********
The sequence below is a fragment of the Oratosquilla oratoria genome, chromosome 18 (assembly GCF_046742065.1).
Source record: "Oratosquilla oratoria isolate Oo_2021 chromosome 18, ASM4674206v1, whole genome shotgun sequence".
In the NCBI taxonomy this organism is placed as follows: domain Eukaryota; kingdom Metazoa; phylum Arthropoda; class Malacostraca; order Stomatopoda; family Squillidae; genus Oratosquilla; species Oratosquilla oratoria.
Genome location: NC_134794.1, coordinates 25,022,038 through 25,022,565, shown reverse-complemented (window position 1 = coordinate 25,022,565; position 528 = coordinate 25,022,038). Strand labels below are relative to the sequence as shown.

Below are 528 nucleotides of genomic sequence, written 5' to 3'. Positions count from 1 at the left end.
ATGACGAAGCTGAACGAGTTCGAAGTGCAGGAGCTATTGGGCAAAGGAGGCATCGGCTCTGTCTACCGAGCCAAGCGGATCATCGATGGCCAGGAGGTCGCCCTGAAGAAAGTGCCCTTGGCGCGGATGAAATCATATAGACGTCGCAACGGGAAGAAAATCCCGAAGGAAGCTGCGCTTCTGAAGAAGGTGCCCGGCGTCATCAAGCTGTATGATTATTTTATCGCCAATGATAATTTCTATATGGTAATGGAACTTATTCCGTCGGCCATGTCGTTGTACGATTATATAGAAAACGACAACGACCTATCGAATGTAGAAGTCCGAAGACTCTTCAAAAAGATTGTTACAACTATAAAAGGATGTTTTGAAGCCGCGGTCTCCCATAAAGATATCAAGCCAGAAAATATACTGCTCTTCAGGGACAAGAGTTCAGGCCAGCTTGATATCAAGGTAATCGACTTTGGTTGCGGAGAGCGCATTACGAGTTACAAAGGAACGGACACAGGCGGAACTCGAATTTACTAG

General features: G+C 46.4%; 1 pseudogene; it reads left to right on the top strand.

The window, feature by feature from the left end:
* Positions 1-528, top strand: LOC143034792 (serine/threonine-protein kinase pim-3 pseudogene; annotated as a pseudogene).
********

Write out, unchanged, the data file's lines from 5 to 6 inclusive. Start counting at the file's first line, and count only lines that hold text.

Below are 528 nucleotides of genomic sequence, written 5' to 3'. Positions count from 1 at the left end.
ATGACGAAGCTGAACGAGTTCGAAGTGCAGGAGCTATTGGGCAAAGGAGGCATCGGCTCTGTCTACCGAGCCAAGCGGATCATCGATGGCCAGGAGGTCGCCCTGAAGAAAGTGCCCTTGGCGCGGATGAAATCATATAGACGTCGCAACGGGAAGAAAATCCCGAAGGAAGCTGCGCTTCTGAAGAAGGTGCCCGGCGTCATCAAGCTGTATGATTATTTTATCGCCAATGATAATTTCTATATGGTAATGGAACTTATTCCGTCGGCCATGTCGTTGTACGATTATATAGAAAACGACAACGACCTATCGAATGTAGAAGTCCGAAGACTCTTCAAAAAGATTGTTACAACTATAAAAGGATGTTTTGAAGCCGCGGTCTCCCATAAAGATATCAAGCCAGAAAATATACTGCTCTTCAGGGACAAGAGTTCAGGCCAGCTTGATATCAAGGTAATCGACTTTGGTTGCGGAGAGCGCATTACGAGTTACAAAGGAACGGACACAGGCGGAACTCGAATTTACTAG